Asteraceae: Sunflower Family – Cichorieae (Dandelion) Tribe: Stephanomeria

The Sunflower family is a very large family with over 25,000 members.  Botanists subdivide the family into a number of tribes, of which 14 are represented in Monterey County.  The Cichorieae (Dandelion) tribe has two distinctive features.  First, they all have stems with milky sap.  Second (and more important), they do not have disk and ray flowers like typical daisies.  Instead they have what are called “ligules” which resemble strap-like ray flowers.  Unlike ray flowers, ligules have both male and female parts – without which no reproduction would be possible.  A third difference is that ray flowers have 0–3 lobes at the tip; ligules have 5.  This page covers some of the Stephanomerias or Wire-lettuces.  These are variable and can be extremely difficult to identify with certainty.  Pay careful attention  to the number of ligules, the length of the peduncle, the form of the fruits, and whether the phyllaries are appressed or recurved.

Santa Barbara Wire-lettuce – Stephanomeria elata

Blooms:

July–Nov

Plant Height:

0.5–1.5 m

Flower Size:

Medium

Origin:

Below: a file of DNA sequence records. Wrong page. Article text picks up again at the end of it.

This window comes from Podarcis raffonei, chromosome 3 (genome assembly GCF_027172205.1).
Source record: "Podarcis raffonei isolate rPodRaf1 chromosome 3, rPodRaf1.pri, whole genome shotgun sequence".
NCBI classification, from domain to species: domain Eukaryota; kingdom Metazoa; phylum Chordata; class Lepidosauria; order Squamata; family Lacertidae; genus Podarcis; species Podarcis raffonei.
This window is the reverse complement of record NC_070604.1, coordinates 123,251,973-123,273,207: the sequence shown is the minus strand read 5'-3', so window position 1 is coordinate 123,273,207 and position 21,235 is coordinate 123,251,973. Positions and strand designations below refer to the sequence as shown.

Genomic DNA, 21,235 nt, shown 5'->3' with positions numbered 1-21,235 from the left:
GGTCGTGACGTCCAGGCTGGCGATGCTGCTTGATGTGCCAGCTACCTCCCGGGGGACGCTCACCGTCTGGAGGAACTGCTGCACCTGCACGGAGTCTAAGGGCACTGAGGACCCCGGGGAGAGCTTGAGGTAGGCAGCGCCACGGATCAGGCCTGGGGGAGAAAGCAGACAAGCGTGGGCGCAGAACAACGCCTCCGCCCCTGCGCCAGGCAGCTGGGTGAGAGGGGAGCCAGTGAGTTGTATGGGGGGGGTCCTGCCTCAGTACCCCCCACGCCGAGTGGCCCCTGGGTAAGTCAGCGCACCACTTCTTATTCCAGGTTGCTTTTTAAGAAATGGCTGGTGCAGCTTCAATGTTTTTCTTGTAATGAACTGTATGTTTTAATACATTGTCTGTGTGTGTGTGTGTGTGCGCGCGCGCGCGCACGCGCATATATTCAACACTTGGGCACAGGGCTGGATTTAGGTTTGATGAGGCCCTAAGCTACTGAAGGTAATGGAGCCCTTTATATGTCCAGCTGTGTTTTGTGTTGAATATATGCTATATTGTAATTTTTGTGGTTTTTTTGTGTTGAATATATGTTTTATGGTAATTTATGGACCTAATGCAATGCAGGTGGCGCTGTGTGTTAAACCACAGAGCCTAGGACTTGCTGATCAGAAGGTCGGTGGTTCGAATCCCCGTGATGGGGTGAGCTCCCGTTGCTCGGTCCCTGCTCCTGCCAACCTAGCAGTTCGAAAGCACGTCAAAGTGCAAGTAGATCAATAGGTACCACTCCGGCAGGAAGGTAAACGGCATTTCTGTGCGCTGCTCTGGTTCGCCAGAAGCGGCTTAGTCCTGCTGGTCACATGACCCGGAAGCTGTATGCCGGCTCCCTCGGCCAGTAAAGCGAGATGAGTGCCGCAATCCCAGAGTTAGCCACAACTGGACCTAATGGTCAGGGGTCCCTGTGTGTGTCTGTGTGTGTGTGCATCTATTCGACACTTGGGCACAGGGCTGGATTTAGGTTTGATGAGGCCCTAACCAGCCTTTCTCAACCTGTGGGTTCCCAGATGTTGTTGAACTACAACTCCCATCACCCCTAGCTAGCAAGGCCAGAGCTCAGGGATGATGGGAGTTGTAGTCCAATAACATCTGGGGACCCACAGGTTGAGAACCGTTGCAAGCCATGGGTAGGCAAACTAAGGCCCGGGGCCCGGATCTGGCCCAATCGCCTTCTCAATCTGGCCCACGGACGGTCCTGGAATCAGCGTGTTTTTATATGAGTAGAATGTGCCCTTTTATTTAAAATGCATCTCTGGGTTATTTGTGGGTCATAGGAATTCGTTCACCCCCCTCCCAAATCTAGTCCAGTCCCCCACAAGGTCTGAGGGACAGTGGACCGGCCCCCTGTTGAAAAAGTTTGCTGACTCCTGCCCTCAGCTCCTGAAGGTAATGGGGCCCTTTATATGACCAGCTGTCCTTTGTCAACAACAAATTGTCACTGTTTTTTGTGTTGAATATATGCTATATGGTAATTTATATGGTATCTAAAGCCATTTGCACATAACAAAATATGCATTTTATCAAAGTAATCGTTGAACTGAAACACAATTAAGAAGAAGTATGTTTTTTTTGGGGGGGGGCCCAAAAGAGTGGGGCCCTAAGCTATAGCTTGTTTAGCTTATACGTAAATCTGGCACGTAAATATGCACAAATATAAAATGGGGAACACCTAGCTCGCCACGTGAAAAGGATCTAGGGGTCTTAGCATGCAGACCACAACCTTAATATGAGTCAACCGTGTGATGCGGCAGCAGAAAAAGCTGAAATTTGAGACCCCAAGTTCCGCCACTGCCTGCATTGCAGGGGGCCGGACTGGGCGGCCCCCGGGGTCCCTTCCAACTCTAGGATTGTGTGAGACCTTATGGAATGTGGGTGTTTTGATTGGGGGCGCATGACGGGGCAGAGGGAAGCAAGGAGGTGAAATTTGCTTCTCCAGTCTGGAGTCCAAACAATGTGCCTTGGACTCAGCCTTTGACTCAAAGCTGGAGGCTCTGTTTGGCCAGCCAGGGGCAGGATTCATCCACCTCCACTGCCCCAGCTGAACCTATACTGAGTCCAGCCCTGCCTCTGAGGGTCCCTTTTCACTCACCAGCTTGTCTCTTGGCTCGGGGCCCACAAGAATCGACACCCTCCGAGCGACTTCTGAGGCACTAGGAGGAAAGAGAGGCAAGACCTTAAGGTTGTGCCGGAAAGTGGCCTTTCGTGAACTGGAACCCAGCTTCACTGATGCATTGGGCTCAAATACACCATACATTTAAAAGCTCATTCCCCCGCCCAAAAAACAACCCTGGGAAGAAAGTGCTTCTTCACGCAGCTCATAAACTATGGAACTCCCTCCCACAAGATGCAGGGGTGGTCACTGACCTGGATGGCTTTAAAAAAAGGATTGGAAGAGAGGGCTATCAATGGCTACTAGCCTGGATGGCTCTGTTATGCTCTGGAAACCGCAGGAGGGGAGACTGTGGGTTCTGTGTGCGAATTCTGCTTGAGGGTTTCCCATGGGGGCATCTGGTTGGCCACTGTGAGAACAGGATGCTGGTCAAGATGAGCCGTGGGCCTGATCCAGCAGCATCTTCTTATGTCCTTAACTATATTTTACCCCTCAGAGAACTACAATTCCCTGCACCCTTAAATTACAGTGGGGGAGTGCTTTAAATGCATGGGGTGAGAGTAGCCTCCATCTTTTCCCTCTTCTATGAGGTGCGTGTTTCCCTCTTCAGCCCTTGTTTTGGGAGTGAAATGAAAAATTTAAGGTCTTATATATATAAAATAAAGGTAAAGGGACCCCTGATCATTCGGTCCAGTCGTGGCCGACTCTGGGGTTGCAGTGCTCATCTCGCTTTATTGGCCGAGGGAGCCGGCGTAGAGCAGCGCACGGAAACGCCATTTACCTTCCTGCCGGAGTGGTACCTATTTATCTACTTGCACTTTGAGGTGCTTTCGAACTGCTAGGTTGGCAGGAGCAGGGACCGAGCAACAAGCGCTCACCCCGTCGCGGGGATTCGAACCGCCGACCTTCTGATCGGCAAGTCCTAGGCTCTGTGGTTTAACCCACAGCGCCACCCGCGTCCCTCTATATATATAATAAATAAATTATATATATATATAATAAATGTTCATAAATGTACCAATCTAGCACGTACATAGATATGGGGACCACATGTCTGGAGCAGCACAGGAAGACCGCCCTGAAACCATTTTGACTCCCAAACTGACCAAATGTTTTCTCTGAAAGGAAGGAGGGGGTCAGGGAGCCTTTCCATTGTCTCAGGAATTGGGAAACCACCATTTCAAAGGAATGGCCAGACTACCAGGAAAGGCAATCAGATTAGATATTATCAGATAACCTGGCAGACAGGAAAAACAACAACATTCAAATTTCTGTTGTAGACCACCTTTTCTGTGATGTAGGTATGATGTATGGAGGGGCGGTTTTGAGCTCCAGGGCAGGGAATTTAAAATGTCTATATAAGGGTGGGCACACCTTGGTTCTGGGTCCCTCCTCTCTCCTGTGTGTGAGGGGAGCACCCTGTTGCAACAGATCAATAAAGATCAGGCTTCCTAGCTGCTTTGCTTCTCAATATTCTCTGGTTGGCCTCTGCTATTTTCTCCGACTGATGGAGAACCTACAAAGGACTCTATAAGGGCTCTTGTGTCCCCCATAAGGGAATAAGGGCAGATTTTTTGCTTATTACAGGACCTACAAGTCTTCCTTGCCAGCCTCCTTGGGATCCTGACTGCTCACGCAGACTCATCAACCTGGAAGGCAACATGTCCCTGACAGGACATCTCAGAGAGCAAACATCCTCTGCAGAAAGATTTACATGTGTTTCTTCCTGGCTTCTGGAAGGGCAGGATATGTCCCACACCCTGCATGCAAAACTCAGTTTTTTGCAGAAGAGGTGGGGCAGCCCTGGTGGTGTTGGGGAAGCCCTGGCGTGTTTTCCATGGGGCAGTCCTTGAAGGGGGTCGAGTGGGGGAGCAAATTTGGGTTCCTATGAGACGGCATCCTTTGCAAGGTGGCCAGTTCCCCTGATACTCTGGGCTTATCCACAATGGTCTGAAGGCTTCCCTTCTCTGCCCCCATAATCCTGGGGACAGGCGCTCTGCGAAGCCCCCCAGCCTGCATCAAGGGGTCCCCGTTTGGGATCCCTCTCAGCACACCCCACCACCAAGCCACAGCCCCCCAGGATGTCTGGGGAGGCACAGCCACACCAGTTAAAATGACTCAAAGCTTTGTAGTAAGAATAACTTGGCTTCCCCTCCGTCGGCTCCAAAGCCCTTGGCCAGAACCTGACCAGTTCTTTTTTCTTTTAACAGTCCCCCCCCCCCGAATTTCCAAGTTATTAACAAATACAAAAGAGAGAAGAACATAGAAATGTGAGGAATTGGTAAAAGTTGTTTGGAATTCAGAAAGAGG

Native

Habitat:

Grassland & disturbed areas

Notes:

This is most readily distinguished by the number of its ligules, 9–15, always pink, and outer phyllaries which are generally reflexed. Its peduncles are  3–7 mm long. The fruits are grooved and may be either smooth or roughened. The pappus elements, like those of the Rod & Wand Wire-lettuces (Stephanomeria virgata, see below), are plumose their entire length and may be either white or tan.

Wand Wire-lettuce / Tall Stephanomeria – Stephanomeria virgata subsp. pleurocarpa

Blooms:

June–Nov

Plant Height:

0.5–2 m

Flower Size:

Medium

Origin:

Native

Habitat:

Fields & disturbed places, many communities

Notes:

This is a common late summer bloomer.  There are two subspecies of  Stephanomeria virgata, both having dark pink flowers (occasionally white).  This plant has 5–6 ligules, and its outer phyllaries are appressed.  It is more common than subsp. virgata, which has 8–9 ligules and outer phyllaries which are strongly reflexed. It typically has a prominent main stem and wand-like branches (virgata being latin for wand-like).  The peduncles are short, 3–10 mm.  The fruits are smooth to tubercled, but are not grooved; this is in contrast to Santa Barbara Wire-lettuce (Stephanomeria elata, see above) and some other stephanomerias.  The pappus elements are plumose for their entire length, unlike some other stephanomerias.

Rod Wire-lettuce / Tall Stephanomeria – Stephanomeria virgata subsp. virgata

Blooms:

June–Oct

Plant Height:

0.5–2 m

Flower Size:

Medium

Origin:

Native

Habitat:

Fields & disturbed places, many communities

Notes:

This is essentially identical to Wand Wire-lettuce (Stephanomeria virgata subsp. pleurocarpa, see above).  However, this has 8–9 ligules, and outer phyllaries which are strongly reflexed.